The Changing Geography of Poverty in The United States
In 2007, James B. Holt published an interesting article on “The Topography of Poverty in the United States” based on cartographic analysis (I have reproduced two of his maps here). His concluding map posits a “continental poverty divide,” with most areas of entrenched poverty found in the southeast and south-center and most areas of low poverty found in the northeast and north-center, but with a number of outliers found on both sides of the divide. Holt’s maps, like others of the same phenomenon, show several distinct zones of deep poverty: the Appalachian coal country of eastern Kentucky and West Virginia; the so-called Black Belt, originally named for its dark soils, that was once the major cotton-plantation zone; the heavily Hispanic areas of southern Texas and New Mexico; and scattered counties containing by American Indian Reservations in Arizona, New Mexico, the Dakotas, and Montana.
This week, the Pew Research Center published an equally interesting report entitled “How the Geography of U.S. Poverty Has Shifted Since 1960,” by Jens Manuel Krogstad. Krogstad’s map and analysis indicate a significant weakening of Holt’s “continental poverty divide.” The poorest macro-region, the South has seen the largest decline in poverty, while the Northeast has experienced little change. Although the Midwest showed an intermediate level of poverty decline, a number of counties marked by Holt as “very low poverty (concentrated)” in Ohio, Michigan, Illinois, and India are shown by Krogstad as having experienced an increase in poverty. Some of the largest declines, on the other hand, are shown as having occurred in some of the country’s poorest areas, including a number of counties in the Black Belt, eastern Kentucky, and southern Texas. The most concentrated zone of poverty reduction is evidently located in northern New Mexico, an area called the “Hispano Homeland” by geographer Richard Nostrand, which has been mostly Spanish speaking for several hundred years.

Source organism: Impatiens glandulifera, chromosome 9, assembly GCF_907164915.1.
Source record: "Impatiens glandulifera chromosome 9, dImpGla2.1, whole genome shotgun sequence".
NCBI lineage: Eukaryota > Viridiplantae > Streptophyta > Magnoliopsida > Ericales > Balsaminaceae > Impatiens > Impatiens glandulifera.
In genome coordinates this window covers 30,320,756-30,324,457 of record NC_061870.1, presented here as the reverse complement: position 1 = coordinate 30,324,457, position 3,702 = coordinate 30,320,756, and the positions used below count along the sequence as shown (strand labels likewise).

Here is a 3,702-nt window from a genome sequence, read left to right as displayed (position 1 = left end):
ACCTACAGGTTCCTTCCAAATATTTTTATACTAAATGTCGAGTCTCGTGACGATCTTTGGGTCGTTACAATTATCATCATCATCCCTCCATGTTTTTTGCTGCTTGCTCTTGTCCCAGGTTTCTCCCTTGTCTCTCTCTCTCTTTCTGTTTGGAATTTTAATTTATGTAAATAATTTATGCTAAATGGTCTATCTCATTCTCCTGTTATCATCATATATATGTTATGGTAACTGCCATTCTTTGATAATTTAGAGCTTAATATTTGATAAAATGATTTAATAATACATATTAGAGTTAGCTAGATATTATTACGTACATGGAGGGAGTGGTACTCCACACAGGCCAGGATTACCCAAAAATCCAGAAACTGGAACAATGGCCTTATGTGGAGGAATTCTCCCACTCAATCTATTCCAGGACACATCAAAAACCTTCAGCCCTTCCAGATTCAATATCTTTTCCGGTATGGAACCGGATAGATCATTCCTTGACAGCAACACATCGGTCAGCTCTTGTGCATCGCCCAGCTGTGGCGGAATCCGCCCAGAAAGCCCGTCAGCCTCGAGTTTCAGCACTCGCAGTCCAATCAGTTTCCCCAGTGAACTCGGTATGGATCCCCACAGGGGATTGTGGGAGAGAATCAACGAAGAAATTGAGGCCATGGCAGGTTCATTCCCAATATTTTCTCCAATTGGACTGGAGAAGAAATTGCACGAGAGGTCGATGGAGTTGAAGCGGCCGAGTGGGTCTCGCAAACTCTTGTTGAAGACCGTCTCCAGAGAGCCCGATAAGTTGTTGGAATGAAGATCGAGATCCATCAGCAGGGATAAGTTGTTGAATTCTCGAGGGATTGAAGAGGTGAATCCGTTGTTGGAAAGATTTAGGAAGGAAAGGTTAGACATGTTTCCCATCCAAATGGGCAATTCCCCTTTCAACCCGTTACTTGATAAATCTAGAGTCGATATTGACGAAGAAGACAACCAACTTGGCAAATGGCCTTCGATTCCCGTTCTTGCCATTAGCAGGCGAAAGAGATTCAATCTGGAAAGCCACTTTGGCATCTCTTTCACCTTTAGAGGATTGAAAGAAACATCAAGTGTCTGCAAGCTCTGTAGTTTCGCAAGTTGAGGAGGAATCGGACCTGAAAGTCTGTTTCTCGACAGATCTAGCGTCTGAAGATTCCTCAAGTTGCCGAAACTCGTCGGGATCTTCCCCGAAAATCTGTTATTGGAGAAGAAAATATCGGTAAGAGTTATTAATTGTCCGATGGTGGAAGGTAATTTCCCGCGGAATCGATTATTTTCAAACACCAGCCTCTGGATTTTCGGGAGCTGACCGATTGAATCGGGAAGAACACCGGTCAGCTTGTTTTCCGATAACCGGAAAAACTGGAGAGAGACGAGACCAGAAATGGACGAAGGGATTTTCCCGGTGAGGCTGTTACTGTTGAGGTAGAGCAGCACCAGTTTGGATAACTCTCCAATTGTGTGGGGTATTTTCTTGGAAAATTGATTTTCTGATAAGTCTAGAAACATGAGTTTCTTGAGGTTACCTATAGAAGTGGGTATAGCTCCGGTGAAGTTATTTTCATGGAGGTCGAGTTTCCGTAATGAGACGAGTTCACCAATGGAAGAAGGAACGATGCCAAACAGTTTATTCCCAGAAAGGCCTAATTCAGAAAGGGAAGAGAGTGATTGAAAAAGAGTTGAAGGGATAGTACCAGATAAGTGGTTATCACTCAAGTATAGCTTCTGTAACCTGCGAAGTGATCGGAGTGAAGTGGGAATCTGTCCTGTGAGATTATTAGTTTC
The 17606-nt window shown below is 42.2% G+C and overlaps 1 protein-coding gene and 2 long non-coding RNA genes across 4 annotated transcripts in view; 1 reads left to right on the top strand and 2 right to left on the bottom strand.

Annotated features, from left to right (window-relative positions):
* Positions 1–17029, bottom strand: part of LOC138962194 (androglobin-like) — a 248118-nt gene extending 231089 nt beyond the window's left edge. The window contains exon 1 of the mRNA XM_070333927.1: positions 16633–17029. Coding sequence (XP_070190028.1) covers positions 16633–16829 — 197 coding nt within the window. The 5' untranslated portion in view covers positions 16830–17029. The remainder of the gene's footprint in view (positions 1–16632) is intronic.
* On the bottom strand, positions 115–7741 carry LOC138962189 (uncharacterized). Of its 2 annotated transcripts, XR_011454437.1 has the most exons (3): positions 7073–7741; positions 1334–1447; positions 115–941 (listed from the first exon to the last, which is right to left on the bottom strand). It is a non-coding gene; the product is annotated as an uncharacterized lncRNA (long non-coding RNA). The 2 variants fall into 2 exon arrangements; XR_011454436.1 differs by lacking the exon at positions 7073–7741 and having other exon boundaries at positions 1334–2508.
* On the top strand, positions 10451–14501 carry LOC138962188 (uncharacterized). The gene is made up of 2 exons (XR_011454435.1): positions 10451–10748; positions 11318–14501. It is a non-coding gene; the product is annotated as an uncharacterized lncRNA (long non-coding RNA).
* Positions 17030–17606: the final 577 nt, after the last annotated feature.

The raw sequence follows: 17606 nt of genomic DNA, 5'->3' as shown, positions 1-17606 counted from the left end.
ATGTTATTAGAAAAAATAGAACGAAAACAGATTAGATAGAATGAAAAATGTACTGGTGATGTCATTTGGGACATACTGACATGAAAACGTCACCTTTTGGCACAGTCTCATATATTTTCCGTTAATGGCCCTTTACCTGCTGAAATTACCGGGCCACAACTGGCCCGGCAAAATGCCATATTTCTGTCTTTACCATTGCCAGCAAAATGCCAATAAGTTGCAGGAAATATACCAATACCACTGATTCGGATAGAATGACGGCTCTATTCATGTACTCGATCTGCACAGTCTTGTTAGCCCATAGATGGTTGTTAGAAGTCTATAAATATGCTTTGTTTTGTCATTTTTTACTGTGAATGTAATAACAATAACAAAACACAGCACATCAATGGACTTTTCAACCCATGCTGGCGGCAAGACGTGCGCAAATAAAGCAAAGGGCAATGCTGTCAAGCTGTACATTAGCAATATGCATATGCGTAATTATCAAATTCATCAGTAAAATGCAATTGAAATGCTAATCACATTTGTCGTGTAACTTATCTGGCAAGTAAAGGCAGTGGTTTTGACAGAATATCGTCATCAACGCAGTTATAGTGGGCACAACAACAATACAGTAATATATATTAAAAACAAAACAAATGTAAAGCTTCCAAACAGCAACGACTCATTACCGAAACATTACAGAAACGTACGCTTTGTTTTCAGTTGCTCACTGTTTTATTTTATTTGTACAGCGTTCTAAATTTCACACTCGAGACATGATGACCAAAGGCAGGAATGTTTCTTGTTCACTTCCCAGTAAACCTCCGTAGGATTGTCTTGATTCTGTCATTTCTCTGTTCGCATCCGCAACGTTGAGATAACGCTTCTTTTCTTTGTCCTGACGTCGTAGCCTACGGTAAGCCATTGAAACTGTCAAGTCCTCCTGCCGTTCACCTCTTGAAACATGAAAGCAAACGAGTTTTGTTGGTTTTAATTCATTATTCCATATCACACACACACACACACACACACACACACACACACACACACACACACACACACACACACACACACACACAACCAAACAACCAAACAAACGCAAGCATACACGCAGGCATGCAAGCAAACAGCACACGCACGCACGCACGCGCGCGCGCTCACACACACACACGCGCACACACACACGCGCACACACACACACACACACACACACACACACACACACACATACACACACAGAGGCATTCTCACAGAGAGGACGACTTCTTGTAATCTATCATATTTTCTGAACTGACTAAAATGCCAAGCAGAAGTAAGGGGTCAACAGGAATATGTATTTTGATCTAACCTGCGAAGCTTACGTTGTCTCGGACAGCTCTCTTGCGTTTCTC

The biggest surprise to me on Krogstad’ map is the large zone of poverty increase in far northern California, southern and eastern Oregon, and eastern Washington. Unfortunately, it is impossible to tell how extreme this increase has been, as all counties are placed on the “0-20%” category. But that said, it might not be coincidental that far northern California, southern Oregon, and eastern Washington are all marked by active state-secession movements.
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